The idea is that you build a tube 2000 km long, with a loop at either end.8 In the tube you put a thin iron wire. You then use the machinery at the loops to accelerate the iron wire to, what a coincidence, 14 km/s. That rotor as it’s called by the fancy people with degrees in engineering who know more about this than I do, uses that hilarious amount of motion to transfer the weight of the whole structure onto the two loop stations. At which point the rest of the tube (or ‘sheath’ if you want to use Fancy People Words) starts to lift into the air. And then past the air, until it’s just 20 km shy of being in space.
The cool part of this whole thing is that, as of that moment, you’ve got what amounts to a metal loop that can not only pull stuff most of the way up to space already, but also provide them with a swift kick in the rear, providing an almost-stable orbit. Strap on a small engine of some kind, and you can launch a payload of up to 5 metric tons. 80 times an hour. Even if you cheap out on the power plant running the whole thing – say, 1.5 times the Ivanpah Solar Project’s output,9 you can still launch those 5-ton payloads more than 30 times a day.
And that whole system is theoretically possible with modern technology. You don’t need to invent any mass-production method for making elevator strands. You don’t even need a new power plant – the Three Gorges Dam puts out more power than you’d need to run the loop at the aforementioned maximum capacity.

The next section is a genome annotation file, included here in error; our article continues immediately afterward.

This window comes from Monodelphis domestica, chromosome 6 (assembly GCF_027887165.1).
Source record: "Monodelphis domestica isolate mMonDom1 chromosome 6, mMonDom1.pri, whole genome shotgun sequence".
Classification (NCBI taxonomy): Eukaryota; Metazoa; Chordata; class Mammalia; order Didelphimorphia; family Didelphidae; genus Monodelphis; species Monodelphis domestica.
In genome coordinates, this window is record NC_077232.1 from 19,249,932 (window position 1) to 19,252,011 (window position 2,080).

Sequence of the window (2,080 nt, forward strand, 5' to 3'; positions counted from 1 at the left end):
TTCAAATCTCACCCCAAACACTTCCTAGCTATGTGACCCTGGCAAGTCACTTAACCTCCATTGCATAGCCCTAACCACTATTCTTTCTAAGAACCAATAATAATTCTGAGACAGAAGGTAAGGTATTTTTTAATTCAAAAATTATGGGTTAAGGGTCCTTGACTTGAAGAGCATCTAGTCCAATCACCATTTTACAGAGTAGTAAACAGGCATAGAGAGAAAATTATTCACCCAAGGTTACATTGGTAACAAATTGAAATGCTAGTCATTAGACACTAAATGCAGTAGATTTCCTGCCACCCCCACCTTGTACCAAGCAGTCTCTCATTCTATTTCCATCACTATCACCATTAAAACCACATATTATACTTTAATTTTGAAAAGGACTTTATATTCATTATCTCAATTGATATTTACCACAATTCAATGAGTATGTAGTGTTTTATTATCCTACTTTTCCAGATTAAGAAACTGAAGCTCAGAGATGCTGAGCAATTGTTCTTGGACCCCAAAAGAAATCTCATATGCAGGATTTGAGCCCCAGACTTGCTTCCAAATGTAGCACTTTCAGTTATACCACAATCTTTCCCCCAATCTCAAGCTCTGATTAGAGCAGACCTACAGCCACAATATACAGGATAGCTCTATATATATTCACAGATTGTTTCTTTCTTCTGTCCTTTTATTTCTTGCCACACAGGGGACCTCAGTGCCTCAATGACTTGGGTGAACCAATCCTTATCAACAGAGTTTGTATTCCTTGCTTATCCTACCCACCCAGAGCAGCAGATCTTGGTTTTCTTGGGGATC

By the estimates of the people smarter than me who came up with this thing, one of these could be built for around $10 billion.
So, if Bill Gates is reading this – look into it, alright? Humanity has all its eggs in one basket, and we really need to work on that.10
- Big surprise. ↩
- Which it hasn’t done very well – my city doesn’t get much tourism in spite of having half the Unique Buildings and, according to the little ‘tweeter’ feed, winning ‘most beautiful city’ for the past twenty years in a row or so. ↩
- It’s got what looks like a rotating radar dish, for some reason, but no actual cars ascending or descending. Oh my god, I’ve just figured it out – the space elevator is a sham, and someone embezzled all the money. ↩
- Don’t get me started on Dyson Spheres. Or… Dyson anythings, actually. Dyson was a mad genius. ↩
- And this is being… actually, not too heavily simplified, now that I think about it. I’m leaving some bits out, but the overall explanation is still fairly accurate. ↩
- And you do need a launch tower, but it’s a fairly simple design, just a tube that maintains a vacuum until the atmosphere gets thin enough that it won’t mess with the pellets. ↩
- The pellets, even though they’re fired at 14 km/s, still take something like 3 hours to get from the base station to the orbital station, and another 3 hours to get back. ↩
- The tube is, of course, doubled, and those loops are, once again, basically particle accelerators, but still. Tube, loops. ↩
- Because you’re an environmentally-friendly little bugger. ↩
- I somehow managed to make it through this entire post without making a single Space Core reference. ↩